Analysis of W. Somerset Maugham’s novel The Razor’s Edge CHAPTER 4. In addition to the novel, you are to reference at least four outside sources.
Your analysis should be based squarely on the techniques of “Chapter 4: Analysis.”
Choosing an analytic topic lens soon will help you to focus your efforts. After the next section, you will find some suggested analytic approaches frequently used in literary study. Choose the one that is most fascinating to you.
Synthesis with a Twist. An analysis is basically a synthesis with a very specific kind of focus. To analyze the novel The Razor’s Edge, you first need to find a thoughtful source that you feel can help illuminate the novel in a clearer and deeper light than a casual read-through yields. Think of your goal as showing a casual reader just how deep the novel really is.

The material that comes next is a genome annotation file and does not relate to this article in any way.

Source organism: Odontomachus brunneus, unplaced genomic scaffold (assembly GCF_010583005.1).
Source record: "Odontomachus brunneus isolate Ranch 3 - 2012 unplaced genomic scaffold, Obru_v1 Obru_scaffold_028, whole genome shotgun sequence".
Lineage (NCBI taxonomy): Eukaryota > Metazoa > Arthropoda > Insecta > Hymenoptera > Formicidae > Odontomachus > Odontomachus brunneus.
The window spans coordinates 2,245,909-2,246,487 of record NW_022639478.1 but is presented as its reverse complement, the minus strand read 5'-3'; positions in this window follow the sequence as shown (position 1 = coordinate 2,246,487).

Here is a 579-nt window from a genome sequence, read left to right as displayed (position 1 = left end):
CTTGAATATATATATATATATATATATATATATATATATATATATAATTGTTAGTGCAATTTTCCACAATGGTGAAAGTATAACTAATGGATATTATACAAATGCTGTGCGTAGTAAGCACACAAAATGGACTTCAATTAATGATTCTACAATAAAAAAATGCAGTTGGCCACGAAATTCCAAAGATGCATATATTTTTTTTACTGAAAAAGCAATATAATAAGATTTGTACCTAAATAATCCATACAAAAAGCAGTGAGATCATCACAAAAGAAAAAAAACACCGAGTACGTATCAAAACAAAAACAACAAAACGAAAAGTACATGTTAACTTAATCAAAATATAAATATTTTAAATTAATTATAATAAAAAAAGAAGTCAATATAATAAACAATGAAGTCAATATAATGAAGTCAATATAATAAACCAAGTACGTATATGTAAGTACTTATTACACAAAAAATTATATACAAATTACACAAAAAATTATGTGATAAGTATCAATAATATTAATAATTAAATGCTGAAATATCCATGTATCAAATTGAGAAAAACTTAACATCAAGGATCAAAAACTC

After you find your analytical tool, you must be able to explain the central concept of that source very clearly. Once you do this, you can then apply that tool to scenes, experiences, images, characters, and symbols in the novel. You are synthesizing your analytical tool/source with the novel in a very specific way—shining it like a specific kind of light from a specific direction on the subject of the novel in order to see the novel’s details, cracks, crevices, and patterns.
SUGGESTED ANALYTIC APPROACHES
Prompt 1: Happiness. What is happiness? Consider Larry’s journey throughout the novel. Can we classify his journey as a search for happiness? How? What about the other characters’ journeys in the novel? Are they seeking happiness, or something different? Does Maugham’s ending leave us with the feeling that anyone ends up truly happy? Is true happiness even possible? Use Maugham’s novel and its various characters to define, analyze, and discuss happiness.
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